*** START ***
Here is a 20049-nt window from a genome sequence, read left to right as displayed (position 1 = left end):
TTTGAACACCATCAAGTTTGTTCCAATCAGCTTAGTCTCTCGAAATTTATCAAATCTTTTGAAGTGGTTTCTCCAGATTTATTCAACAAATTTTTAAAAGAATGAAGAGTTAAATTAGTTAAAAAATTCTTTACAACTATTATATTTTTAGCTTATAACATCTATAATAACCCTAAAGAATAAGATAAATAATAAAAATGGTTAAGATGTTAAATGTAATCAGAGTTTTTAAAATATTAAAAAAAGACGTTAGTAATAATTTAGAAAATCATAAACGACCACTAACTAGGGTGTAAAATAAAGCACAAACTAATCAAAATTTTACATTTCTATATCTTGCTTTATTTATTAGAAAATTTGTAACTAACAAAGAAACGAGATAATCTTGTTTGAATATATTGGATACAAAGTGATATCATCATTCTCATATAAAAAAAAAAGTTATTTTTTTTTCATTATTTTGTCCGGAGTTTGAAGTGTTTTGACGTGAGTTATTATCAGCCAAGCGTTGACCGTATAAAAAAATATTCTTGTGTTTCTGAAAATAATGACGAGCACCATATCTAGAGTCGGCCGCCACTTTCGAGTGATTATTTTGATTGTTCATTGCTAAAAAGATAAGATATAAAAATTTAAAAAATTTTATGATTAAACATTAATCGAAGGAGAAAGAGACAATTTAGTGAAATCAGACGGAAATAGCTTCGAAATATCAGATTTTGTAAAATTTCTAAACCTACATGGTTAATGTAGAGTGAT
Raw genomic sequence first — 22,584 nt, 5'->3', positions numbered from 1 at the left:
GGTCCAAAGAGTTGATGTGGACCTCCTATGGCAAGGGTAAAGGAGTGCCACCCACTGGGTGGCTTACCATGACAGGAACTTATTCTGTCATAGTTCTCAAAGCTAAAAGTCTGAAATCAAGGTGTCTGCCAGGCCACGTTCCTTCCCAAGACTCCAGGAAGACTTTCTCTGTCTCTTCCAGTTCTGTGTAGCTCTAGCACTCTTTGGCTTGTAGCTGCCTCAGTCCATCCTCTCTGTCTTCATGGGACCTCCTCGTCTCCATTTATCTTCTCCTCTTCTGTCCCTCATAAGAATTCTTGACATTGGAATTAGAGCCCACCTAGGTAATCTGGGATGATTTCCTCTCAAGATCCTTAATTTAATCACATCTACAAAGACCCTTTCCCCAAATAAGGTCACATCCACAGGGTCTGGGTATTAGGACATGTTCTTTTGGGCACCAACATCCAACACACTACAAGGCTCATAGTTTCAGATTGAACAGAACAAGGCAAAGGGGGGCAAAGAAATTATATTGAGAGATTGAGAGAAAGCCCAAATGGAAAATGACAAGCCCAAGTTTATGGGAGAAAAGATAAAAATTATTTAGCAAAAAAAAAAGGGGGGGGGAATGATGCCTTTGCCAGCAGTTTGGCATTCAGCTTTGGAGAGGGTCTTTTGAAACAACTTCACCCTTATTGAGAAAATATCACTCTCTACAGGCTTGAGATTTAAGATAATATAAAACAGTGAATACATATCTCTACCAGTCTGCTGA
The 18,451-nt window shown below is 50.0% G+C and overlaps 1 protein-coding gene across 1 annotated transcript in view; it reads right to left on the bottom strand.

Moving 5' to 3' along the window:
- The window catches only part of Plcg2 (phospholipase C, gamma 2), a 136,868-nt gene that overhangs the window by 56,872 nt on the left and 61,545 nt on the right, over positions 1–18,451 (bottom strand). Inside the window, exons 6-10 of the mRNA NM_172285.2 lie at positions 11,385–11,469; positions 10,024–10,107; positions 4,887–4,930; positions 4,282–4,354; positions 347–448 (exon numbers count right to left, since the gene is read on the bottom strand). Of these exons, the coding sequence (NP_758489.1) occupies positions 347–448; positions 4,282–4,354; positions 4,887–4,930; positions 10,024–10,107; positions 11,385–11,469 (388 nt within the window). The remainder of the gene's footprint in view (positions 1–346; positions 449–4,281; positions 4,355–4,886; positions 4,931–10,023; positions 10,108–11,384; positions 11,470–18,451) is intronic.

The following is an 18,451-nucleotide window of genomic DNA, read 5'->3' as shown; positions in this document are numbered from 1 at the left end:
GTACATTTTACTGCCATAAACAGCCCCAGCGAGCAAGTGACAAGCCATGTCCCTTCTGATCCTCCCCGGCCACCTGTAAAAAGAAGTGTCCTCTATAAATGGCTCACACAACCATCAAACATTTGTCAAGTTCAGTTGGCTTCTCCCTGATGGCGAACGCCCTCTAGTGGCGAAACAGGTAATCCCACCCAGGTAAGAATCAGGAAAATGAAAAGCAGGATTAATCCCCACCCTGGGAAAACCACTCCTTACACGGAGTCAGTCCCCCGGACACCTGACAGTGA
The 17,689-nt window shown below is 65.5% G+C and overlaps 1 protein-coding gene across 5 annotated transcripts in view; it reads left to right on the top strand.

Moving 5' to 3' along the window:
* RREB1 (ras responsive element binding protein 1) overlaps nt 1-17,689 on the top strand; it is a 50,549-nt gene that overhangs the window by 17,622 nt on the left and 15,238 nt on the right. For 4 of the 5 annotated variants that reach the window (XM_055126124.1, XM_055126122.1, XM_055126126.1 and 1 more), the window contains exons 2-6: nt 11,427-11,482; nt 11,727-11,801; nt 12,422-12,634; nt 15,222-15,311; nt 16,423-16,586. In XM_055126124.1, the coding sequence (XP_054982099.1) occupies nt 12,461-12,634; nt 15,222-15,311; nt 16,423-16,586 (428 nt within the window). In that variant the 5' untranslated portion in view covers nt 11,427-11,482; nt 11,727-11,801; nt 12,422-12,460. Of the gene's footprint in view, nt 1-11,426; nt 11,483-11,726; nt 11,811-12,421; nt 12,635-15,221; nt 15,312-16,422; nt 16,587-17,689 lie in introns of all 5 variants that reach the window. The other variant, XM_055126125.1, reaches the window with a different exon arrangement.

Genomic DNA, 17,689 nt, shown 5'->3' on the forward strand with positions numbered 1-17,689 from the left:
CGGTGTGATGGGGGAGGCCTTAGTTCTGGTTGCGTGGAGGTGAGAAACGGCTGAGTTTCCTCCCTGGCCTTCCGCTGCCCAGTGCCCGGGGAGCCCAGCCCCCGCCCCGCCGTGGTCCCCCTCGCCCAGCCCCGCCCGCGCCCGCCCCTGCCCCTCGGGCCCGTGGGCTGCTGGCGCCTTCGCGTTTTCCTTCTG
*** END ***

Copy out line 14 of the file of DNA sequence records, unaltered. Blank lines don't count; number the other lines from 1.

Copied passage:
CGGTGTGATGGGGGAGGCCTTAGTTCTGGTTGCGTGGAGGTGAGAAACGGCTGAGTTTCCTCCCTGGCCTTCCGCTGCCCAGTGCCCGGGGAGCCCAGCCCCCGCCCCGCCGTGGTCCCCCTCGCCCAGCCCCGCCCGCGCCCGCCCCTGCCCCTCGGGCCCGTGGGCTGCTGGCGCCTTCGCGTTTTCCTTCTG